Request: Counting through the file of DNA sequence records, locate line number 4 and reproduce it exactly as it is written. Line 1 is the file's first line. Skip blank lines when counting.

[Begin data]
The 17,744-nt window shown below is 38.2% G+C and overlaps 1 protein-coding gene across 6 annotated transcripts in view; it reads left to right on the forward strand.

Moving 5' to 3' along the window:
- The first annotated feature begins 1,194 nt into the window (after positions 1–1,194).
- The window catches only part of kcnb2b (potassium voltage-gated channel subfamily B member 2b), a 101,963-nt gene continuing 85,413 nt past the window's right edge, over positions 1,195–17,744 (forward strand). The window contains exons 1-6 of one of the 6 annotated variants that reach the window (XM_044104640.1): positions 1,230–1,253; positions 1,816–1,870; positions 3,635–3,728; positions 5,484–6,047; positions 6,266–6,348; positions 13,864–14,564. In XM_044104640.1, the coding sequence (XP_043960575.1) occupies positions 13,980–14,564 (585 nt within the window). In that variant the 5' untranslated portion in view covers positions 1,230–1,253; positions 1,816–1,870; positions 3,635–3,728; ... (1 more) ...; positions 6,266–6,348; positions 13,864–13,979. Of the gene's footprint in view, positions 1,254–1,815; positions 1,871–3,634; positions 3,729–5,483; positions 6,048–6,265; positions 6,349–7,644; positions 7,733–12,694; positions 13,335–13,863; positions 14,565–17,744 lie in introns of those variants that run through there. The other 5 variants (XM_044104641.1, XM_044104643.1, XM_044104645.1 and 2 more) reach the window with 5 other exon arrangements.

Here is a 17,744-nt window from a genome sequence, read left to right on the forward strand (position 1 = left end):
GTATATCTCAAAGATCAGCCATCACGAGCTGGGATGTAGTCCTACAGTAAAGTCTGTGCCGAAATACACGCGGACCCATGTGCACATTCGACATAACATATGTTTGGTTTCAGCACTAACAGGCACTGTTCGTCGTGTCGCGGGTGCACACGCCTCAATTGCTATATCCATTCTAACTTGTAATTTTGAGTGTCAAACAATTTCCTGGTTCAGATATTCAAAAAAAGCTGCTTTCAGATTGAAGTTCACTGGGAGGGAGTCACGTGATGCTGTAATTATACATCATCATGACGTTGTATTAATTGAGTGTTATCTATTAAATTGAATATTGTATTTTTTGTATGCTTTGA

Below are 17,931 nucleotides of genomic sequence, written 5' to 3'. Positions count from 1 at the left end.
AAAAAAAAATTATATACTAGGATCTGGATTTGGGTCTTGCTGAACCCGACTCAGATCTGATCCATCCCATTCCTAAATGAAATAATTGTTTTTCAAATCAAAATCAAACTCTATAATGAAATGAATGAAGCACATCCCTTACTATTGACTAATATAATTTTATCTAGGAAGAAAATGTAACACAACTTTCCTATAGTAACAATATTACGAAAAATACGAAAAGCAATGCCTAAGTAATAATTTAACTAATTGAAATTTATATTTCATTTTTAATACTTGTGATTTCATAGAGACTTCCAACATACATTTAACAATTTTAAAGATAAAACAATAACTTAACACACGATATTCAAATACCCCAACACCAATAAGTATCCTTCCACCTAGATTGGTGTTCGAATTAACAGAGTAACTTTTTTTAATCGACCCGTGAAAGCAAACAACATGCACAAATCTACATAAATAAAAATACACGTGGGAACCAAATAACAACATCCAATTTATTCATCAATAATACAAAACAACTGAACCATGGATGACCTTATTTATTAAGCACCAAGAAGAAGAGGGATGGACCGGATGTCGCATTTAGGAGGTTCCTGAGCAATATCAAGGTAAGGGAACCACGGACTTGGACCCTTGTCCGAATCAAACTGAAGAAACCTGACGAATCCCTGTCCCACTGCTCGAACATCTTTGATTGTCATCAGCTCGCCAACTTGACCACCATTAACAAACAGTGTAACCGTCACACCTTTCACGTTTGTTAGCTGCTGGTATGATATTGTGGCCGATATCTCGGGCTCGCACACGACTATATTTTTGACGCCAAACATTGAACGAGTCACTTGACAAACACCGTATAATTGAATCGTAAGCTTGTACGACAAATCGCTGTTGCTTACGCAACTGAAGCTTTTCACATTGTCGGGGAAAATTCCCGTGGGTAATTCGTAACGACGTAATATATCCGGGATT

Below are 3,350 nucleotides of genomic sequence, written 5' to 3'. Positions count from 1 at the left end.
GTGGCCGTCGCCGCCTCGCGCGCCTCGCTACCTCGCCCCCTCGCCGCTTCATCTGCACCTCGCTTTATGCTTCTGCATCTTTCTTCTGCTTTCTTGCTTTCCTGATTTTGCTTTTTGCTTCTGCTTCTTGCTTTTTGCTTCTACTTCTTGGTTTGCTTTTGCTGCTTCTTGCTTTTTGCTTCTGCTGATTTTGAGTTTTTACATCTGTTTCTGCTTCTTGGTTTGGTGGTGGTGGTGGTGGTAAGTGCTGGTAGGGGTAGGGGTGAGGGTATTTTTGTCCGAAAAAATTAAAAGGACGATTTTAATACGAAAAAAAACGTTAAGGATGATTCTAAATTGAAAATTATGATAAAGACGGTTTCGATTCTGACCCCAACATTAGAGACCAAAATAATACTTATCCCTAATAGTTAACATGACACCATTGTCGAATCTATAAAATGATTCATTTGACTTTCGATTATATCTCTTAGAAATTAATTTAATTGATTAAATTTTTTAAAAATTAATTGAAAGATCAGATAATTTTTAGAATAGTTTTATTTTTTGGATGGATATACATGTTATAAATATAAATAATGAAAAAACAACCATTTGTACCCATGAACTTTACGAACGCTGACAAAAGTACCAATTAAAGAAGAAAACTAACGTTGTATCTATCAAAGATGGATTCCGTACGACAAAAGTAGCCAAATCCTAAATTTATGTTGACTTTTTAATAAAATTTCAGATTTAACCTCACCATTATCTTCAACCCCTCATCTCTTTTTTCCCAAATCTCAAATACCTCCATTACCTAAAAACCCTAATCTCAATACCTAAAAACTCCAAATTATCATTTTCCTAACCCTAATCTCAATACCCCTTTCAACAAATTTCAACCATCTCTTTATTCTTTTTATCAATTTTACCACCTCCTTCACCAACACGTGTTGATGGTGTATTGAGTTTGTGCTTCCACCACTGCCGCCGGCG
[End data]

- The window catches only part of kcnb2b (potassium voltage-gated channel subfamily B member 2b), a 101,963-nt gene continuing 85,413 nt past the window's right edge, over positions 1,195–17,744 (forward strand). The window contains exons 1-6 of one of the 6 annotated variants that reach the window (XM_044104640.1): positions 1,230–1,253; positions 1,816–1,870; positions 3,635–3,728; positions 5,484–6,047; positions 6,266–6,348; positions 13,864–14,564. In XM_044104640.1, the coding sequence (XP_043960575.1) occupies positions 13,980–14,564 (585 nt within the window). In that variant the 5' untranslated portion in view covers positions 1,230–1,253; positions 1,816–1,870; positions 3,635–3,728; ... (1 more) ...; positions 6,266–6,348; positions 13,864–13,979. Of the gene's footprint in view, positions 1,254–1,815; positions 1,871–3,634; positions 3,729–5,483; positions 6,048–6,265; positions 6,349–7,644; positions 7,733–12,694; positions 13,335–13,863; positions 14,565–17,744 lie in introns of those variants that run through there. The other 5 variants (XM_044104641.1, XM_044104643.1, XM_044104645.1 and 2 more) reach the window with 5 other exon arrangements.